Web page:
Автор Тема: Лапароскопическая миомоэктомия. Шансы на ЕР. статья на англ.  (Прочитано 5024 раз)

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Оффлайн Miles

Несколько лет назад по роду работы я брала интервью у известного московского акушера-гинеколога, который провел исследование, что рубцы после лапароскопического удаления миомы не состоятельны - только кс. вчера и сегодня читала в западном тырнете, что риски разрыва матки такие же, как при вбаке. выкладываю статью здесь. может, когда-нить переведу.
Pregnancy outcome and deliveries following laparoscopic myomectomy
Jean-Bernard Dubuisson, Arnaud Fauconnier, Jean-Valère Deffarges, Christian Norgaard, Gustavo Kreiker and Charles Chapron
+ Author Affiliations

Service de Chirurgie Gynécologique, Clinique Universitaire Baudelocque, C.H.U. Cochin/Saint Vincent de Paul, 123 Boulevard Port Royal, 75014 Paris, France
Received September 16, 1999.
Accepted January 12, 2000.
 
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Abstract

Uterine rupture after myomectomy by laparotomy is not a common occurrence. Some case reports of uterine rupture after laparoscopic myomectomy (LM) raise the question of the quality of the uterine scar produced when this technique is performed. In order to assess the outcome of pregnancies and deliveries after LM and to assess the risk of uterine rupture, we performed an observational study. Questionnaires were mailed to all women who had had LM for at least one intramural or subserosal myoma of more than 20 mm diameter and who were aged <45 years. Ninety-eight patients became pregnant at least once after LM, giving a total of 145 pregnancies. Among the 100 patients who had delivery, there were three cases of spontaneous uterine rupture. Because only one of these uterine ruptures occurred on the LM scar, the risk of uterine rupture was 1.0% (95% CI 0.0–5.5%). Seventy-two patients (72.0%) had trials of labour. Of these, 58 (80.6%) were delivered vaginally. There was no uterine rupture during the trials of labour. Spontaneous uterine rupture seems to be rare after LM. This risk should not deter the use of LM if needed. When performing LM, particular care must be given to the uterine closure.

Key words
laparoscopic myomectomy rupture uterine
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Introduction

Laparoscopic myomectomy (LM) is a recently introduced technique which enables intramural and subserous myomas <9 cm in size and few in number to be managed by surgery (Dubuisson and Chapron, 1996). The rate of complications in the short term is low, provided that the surgeons are suitably trained (Dubuisson et al., 1996). Compared with myomectomy by laparotomy, LM offers reduced postoperative pain, a shorter hospital stay, and quicker return to normal activity (Mais et al., 1996). When pregnancy is desired, the technique appears particularly advantageous in that it could reduce the risk of postoperative adhesions compared with laparotomy (Bulletti et al., 1996; Dubuisson et al., 1998).

However, the strength of the hysterotomy scar after LM is a subject of controversy (Nezhat, 1996). Indeed, five cases of uterine rupture during pregnancy after LM have been reported within a short period of time (Table I) (Harris, 1992; Dubuisson et al., 1995; Mecke et al., 1995; Friedmann et al., 1996; Pelosi and Pelosi, 1997). However, the true frequency of this occurrence is not clear because the cases were reported without any information concerning the total number of pregnancies obtained after LM.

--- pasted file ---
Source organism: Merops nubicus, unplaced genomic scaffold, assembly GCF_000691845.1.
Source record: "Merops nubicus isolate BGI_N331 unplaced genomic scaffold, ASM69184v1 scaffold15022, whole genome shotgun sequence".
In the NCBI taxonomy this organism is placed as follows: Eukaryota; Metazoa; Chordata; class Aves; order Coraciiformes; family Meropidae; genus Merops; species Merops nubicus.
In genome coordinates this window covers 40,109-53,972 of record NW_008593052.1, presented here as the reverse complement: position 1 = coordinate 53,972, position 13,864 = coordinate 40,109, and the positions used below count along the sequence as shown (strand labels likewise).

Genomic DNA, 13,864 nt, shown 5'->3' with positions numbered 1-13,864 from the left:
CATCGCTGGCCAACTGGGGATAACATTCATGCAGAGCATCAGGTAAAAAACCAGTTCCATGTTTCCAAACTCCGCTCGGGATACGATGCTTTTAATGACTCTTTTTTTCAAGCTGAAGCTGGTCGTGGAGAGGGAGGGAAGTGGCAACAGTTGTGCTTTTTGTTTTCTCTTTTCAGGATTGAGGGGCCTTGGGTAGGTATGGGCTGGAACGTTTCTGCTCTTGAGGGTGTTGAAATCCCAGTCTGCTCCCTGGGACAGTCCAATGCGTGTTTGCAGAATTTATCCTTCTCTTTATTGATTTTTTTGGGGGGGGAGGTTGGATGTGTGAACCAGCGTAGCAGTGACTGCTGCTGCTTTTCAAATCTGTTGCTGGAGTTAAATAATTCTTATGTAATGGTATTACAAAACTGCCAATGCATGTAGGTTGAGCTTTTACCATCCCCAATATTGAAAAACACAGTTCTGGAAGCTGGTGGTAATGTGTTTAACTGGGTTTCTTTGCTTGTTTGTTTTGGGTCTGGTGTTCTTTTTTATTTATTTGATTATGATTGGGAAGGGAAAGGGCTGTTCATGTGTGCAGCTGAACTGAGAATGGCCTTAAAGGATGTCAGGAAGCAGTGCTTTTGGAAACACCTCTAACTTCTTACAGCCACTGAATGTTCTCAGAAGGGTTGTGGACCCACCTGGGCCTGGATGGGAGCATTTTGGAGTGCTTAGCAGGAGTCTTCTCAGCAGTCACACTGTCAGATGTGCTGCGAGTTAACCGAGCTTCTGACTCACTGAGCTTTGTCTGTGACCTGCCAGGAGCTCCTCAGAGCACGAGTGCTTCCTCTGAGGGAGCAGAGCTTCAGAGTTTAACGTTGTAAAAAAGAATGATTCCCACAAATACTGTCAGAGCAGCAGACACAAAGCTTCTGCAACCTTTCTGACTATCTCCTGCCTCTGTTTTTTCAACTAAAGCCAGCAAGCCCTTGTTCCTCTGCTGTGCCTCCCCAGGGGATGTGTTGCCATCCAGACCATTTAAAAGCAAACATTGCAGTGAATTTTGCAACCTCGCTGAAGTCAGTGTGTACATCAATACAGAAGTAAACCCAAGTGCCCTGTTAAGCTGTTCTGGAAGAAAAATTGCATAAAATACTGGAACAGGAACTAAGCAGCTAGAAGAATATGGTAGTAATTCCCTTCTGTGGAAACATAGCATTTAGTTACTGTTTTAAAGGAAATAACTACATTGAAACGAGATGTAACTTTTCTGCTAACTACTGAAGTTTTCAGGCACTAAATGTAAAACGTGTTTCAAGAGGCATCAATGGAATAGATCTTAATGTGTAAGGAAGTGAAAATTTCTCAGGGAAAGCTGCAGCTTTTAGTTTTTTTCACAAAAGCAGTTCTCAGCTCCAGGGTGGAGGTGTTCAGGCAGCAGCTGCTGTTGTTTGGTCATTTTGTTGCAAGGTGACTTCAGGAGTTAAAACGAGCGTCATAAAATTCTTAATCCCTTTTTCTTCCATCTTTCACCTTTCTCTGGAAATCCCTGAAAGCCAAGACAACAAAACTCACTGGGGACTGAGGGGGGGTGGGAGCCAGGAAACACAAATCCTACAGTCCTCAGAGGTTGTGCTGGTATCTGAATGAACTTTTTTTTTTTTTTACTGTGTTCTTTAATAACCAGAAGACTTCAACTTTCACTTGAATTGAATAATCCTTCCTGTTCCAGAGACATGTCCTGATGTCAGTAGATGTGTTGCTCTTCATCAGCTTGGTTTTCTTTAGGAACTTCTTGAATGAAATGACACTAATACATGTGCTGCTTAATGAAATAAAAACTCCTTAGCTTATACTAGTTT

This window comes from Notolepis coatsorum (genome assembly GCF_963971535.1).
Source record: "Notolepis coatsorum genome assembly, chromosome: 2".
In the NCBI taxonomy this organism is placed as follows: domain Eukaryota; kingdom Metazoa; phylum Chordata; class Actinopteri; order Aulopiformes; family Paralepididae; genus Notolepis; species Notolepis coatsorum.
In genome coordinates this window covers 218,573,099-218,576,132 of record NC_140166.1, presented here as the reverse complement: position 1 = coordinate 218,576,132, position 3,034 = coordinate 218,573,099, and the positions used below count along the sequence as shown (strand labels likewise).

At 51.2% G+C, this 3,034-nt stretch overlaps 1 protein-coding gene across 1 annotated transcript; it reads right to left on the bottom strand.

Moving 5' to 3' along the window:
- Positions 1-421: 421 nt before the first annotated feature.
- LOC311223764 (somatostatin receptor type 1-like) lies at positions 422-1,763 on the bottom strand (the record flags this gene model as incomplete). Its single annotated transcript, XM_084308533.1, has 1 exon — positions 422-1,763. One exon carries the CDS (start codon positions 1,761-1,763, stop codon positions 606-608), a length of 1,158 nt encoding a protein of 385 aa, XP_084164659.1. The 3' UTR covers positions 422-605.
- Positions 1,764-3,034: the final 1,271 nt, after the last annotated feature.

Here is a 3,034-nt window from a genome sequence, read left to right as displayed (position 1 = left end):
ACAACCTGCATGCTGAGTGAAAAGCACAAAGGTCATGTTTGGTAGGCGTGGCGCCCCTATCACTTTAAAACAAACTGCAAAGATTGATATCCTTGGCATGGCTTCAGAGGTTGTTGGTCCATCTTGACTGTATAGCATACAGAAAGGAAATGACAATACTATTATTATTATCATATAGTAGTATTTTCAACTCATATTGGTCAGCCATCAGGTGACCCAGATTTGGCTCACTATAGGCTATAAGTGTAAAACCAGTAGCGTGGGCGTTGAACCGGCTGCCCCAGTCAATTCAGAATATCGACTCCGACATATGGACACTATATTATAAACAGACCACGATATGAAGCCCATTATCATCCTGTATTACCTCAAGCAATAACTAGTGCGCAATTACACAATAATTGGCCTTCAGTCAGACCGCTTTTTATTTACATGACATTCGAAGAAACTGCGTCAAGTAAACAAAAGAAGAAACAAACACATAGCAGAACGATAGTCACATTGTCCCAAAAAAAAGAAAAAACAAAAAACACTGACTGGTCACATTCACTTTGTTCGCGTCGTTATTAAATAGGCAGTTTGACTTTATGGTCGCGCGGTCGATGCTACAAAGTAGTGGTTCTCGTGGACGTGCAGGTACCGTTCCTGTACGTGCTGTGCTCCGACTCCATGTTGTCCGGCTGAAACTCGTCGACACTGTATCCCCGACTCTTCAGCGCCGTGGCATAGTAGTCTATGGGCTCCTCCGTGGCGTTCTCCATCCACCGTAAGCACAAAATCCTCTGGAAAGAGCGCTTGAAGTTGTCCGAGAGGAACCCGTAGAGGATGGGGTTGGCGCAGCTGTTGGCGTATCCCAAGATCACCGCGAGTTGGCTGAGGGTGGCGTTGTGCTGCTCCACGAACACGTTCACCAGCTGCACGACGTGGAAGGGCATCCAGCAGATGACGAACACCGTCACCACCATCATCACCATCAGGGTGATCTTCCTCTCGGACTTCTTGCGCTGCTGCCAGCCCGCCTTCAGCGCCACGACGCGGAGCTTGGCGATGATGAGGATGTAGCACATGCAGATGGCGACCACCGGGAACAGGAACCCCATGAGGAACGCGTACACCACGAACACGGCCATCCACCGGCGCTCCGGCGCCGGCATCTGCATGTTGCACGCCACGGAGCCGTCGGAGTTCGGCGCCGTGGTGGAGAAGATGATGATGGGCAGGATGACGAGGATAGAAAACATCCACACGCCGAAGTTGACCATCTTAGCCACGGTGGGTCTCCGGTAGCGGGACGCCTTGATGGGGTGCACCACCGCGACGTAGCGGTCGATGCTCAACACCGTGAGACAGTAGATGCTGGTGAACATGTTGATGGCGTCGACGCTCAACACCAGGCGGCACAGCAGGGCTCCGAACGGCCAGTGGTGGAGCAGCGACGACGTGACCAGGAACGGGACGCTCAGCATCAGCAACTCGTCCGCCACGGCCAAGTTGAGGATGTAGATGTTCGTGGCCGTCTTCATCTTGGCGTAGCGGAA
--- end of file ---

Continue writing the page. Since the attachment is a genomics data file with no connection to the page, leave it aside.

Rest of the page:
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Table I.
Published cases of uterine rupture after laparoscopic myomectomy

Since 1989, when we first began to perform LM in our institution, we have maintained a database concerning patients operated on by this technique. The aim of this study was to assess the outcome of pregnancy and deliveries after LM, and to evaluate the risk of uterine rupture after LM.

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Materials and methods

Between 31 March 1989 and 29 December 1996, 263 patients aged <45 years underwent LM in our institution. All these patients had at least one subserous or intramural myoma measuring over 20 mm in diameter. The patients were operated on using a technique described previously (Dubuisson et al., 1997). With regard to the laparoscopic closure of the myoma bed, a seromuscular layer was most often used with separate stitches of Vicryl® 2/0 (Polyglactine 910; Ethicon, Neuilly, France). When the myoma was located deeply, or the uterine cavity was broached, the suturing was continued along two layers. When it was impossible to suture purely by laparoscopy, it was necessary to convert to laparoscopic-assisted myomectomy (LAM) (Nezhat et al., 1994; Tulandi and Youseff, 1997). Conversions to laparotomy were defined as the use of laparotomy before the end of cleavage of all the myomas. The following data were collected prospectively for each operation: number, location, maximum diameter and type of myomas (intramural, sessile subserous, or pedunculated); the number of hysterotomies; type of suture used; opening of the uterine cavity; and associated operative procedures.

Since 1994, a postal questionnaire has been sent out annually to patients on whom we have performed this operation in order to determine whether they have become pregnant on one or more occasions since surgery, and the outcome of these pregnancies. The last questionnaire was sent during the first semester of 1998. In cases where no reply was obtained, contact was made by telephone (after first checking if there was a change of address). In the event of pregnancy, a questionnaire was sent to the obstetrician who attended the birth or who had provided care in pregnancy. One question concerned specifically the uterine scar. When a Caesarean section had taken place, a routine request was made for the operative report.